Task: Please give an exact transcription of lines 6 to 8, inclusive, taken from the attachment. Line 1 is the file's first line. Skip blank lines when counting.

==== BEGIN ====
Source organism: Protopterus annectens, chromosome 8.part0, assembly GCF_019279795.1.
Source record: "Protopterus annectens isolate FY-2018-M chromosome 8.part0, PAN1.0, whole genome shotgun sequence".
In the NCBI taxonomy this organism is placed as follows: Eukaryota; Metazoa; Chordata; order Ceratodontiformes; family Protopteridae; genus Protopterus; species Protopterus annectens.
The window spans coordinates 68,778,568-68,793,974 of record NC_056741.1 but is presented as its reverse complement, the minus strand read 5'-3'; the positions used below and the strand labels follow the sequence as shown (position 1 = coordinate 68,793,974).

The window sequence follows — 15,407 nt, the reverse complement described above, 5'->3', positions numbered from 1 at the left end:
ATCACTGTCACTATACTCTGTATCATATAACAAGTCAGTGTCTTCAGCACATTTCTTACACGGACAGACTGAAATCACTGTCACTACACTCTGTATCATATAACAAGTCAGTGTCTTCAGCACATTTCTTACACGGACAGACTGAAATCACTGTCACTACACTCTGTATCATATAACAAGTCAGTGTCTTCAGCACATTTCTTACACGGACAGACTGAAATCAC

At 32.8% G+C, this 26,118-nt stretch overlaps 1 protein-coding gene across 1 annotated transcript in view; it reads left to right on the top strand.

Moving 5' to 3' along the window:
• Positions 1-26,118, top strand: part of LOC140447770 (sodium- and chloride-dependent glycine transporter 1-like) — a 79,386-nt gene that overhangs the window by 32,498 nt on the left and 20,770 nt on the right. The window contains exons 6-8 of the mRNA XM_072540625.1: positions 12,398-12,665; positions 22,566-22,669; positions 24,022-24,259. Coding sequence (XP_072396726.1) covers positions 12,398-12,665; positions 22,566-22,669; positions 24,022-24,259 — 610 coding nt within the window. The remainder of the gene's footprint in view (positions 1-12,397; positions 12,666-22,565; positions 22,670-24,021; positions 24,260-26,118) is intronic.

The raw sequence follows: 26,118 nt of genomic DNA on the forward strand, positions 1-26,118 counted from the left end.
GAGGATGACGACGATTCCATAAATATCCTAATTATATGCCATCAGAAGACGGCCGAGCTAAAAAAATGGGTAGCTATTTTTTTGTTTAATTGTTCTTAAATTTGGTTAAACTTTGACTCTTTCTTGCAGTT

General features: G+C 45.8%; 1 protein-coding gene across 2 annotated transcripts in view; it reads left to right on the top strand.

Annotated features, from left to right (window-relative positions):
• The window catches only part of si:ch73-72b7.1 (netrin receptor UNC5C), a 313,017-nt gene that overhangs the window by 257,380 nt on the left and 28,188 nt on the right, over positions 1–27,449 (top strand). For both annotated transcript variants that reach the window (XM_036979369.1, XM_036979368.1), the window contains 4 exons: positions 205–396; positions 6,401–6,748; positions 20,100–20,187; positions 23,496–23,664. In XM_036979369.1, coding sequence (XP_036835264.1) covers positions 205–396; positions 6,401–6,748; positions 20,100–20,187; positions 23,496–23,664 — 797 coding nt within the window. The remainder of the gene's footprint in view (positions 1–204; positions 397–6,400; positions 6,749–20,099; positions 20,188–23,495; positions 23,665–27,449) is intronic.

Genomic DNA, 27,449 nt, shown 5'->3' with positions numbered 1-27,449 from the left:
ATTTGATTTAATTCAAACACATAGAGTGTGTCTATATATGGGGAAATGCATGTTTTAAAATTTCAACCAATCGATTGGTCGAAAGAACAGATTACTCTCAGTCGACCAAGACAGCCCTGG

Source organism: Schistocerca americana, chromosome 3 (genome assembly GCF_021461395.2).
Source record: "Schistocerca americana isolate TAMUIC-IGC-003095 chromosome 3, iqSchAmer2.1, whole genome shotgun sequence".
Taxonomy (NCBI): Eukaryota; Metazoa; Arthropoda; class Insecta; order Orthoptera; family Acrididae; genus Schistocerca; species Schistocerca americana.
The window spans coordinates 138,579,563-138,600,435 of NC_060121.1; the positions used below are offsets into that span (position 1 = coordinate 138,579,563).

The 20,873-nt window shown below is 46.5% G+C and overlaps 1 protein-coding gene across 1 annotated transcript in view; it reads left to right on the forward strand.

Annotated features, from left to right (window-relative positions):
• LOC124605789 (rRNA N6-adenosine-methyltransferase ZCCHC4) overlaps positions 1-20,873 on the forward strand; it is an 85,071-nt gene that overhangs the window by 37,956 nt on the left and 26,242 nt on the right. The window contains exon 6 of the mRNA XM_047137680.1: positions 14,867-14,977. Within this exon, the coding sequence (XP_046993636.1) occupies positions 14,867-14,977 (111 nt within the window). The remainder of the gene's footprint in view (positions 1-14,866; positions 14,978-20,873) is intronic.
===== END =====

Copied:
ATCACTGTCACTATACTCTGTATCATATAACAAGTCAGTGTCTTCAGCACATTTCTTACACGGACAGACTGAAATCACTGTCACTACACTCTGTATCATATAACAAGTCAGTGTCTTCAGCACATTTCTTACACGGACAGACTGAAATCACTGTCACTACACTCTGTATCATATAACAAGTCAGTGTCTTCAGCACATTTCTTACACGGACAGACTGAAATCAC

At 32.8% G+C, this 26,118-nt stretch overlaps 1 protein-coding gene across 1 annotated transcript in view; it reads left to right on the top strand.

Moving 5' to 3' along the window: